The Office for National Statistics said low wages and a dip in corporation tax receipts were to blame for the worsening situation, which will put pressure on George Osborne ahead of “tough” expenditure decisions due in November when Whitehall agrees its five-year spending targets.

But if you look at Conservative policies, which are designed to redistribute and privatise public wealth, it’s easy to see why this has happened.

The Conservatives regard the income of the poorest as somehow dispensable – the compensatory and disposable income of the Conservative state. Yet the very mention of raising taxes for the rich is met with shrieks of outrage and threats to leave the country. This is always justified in advance by a fresh mainstream narration of the puritan work ethic and the myth of meritocracy.

What’s yours is mine, what’s mine is my own.

What did the imperturbable chancellor promise before the election? True to Tory form, more of the same: austerity for the poor, more public services cuts, and tax breaks for the wealthiest. No mention of tax credit cuts, though, even when Conservatives were asked directly about those. Several times.

But further cuts to lifeline benefits and public services are surely untenable. Absolute poverty has risen dramatically this past four years, heralding the return of Victorian illnesses that are associated with malnutrition. People have died as a consequence of the welfare “reforms”. Supporting the wealthy has already cost the poorest so very much, yet this callous, indifferent, morally nihilistic government are casually discussing taking even more from those with the very least.

Our welfare state arose as a social security safety net – founded on an assurance that as a civilised and democratic society we value the wellbeing and health of every citizen.

There was a cross-party political consensus that such provision was in the best interests of the nation as a whole at a time when we were collectively spirited enough to ensure that no one should be homeless or starving in modern Britain.

As such, welfare is a fundamental part of the UK’s development –  our progress – the basic idea of improving people’s lives was at the heart of the welfare state and more broadly, it reflects the evolution of European democratic and rights-based societies.

A welfare state is founded on the idea that government plays a key role in ensuring the protection and promotion of the economic and social wellbeing of its citizens. It is based on the principles of equality of opportunity, equitable distribution of wealth, and both political and social responsibility for those unable to avail themselves of the minimal provisions for wellbeing.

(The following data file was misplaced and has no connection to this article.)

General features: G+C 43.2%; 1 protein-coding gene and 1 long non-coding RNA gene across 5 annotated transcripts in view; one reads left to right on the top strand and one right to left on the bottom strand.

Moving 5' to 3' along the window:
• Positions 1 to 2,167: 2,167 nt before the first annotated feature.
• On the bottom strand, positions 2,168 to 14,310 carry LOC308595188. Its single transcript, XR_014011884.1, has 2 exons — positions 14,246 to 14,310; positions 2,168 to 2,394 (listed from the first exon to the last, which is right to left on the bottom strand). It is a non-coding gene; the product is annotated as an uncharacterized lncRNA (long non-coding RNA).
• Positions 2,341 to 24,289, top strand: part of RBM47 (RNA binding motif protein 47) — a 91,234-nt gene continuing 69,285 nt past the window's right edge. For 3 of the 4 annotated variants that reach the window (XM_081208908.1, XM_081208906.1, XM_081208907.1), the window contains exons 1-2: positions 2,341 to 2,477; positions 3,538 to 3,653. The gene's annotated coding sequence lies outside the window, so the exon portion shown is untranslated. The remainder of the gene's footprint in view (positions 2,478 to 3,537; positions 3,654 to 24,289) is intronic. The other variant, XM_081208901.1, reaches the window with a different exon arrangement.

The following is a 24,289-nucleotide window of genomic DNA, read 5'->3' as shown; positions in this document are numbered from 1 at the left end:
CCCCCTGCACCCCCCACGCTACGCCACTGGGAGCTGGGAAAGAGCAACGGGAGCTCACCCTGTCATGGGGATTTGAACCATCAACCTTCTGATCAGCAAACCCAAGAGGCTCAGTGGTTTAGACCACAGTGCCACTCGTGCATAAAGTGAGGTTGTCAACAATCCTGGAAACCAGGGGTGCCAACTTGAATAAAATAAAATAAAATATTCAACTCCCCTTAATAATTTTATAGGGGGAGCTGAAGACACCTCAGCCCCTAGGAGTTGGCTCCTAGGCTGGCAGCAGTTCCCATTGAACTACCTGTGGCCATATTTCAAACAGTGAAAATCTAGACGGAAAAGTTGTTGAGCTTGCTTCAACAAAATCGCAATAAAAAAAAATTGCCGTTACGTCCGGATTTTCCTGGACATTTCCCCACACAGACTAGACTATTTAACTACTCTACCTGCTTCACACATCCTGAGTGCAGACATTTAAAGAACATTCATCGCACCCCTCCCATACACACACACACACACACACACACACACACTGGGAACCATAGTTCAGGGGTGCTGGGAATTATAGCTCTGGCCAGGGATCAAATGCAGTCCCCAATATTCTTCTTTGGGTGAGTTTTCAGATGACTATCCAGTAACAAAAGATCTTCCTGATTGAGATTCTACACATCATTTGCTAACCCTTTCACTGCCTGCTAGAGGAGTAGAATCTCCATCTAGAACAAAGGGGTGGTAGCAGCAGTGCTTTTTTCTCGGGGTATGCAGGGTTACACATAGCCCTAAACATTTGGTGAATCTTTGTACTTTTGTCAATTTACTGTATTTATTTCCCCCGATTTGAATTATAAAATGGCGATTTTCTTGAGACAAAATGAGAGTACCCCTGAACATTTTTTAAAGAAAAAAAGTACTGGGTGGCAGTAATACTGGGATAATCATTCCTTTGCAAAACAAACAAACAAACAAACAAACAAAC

It was recognised that people experienced periods of economic difficulty because of structural constraints such as unemployment and recession, through no fault of their own. It was also recognised that poor health and disability may happen to anyone through no fault of their own.

The welfare state arose in the UK during the post-war period, and following the Great Depression, for numerous reasons, most of these were informed by research carried out into the causes of poverty, its effects on individuals and more broadly, on the UK economy. There were also political reasons for the Conservatives and Liberals supporting the poorer citizens – the newly enfranchised working class.

Charles Booth in London and Sebohm Rowntree in York carried out the first serious studies of poverty and its causes. They both discovered that the causes were structural – casual labour, low pay, unemployment, illness and old age – not laziness, fecklessness, drunkenness and gambling, as previously assumed. The poverty studies raised awareness of the extent of poverty in Britain and the myriad social problems that caused it, and that it caused.

The Boer war of 1899-1902 highlighted the general poor state of health of the nation. One out of every three volunteers failed the army medical due to malnutrition, other illnesses due to poor diet and very poor living conditions. The military informed the government at the time of the shockingly poor physical condition of many of those conscripted.

We learned that the effects of poverty were potentially damaging to  the whole of society. Health problems and infectious disease – rife in the overcrowded slums – could affect rich and poor alike. It was recognised that the economy suffered if large numbers of people were too poor to buy goods and social problems such as exploitation, debt, crime, prostitution and drunkenness were a direct result of poverty, and not the cause of it.

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The discovery of  widespread poor health as a consequence of poverty raised concerns about Britain’s future ability to compete with new industrial nations such as Germany and the USA. National efficiency would only increase if the health and welfare of the population improved. It was recognised that welfare is about extending opportunities, not “dependency”.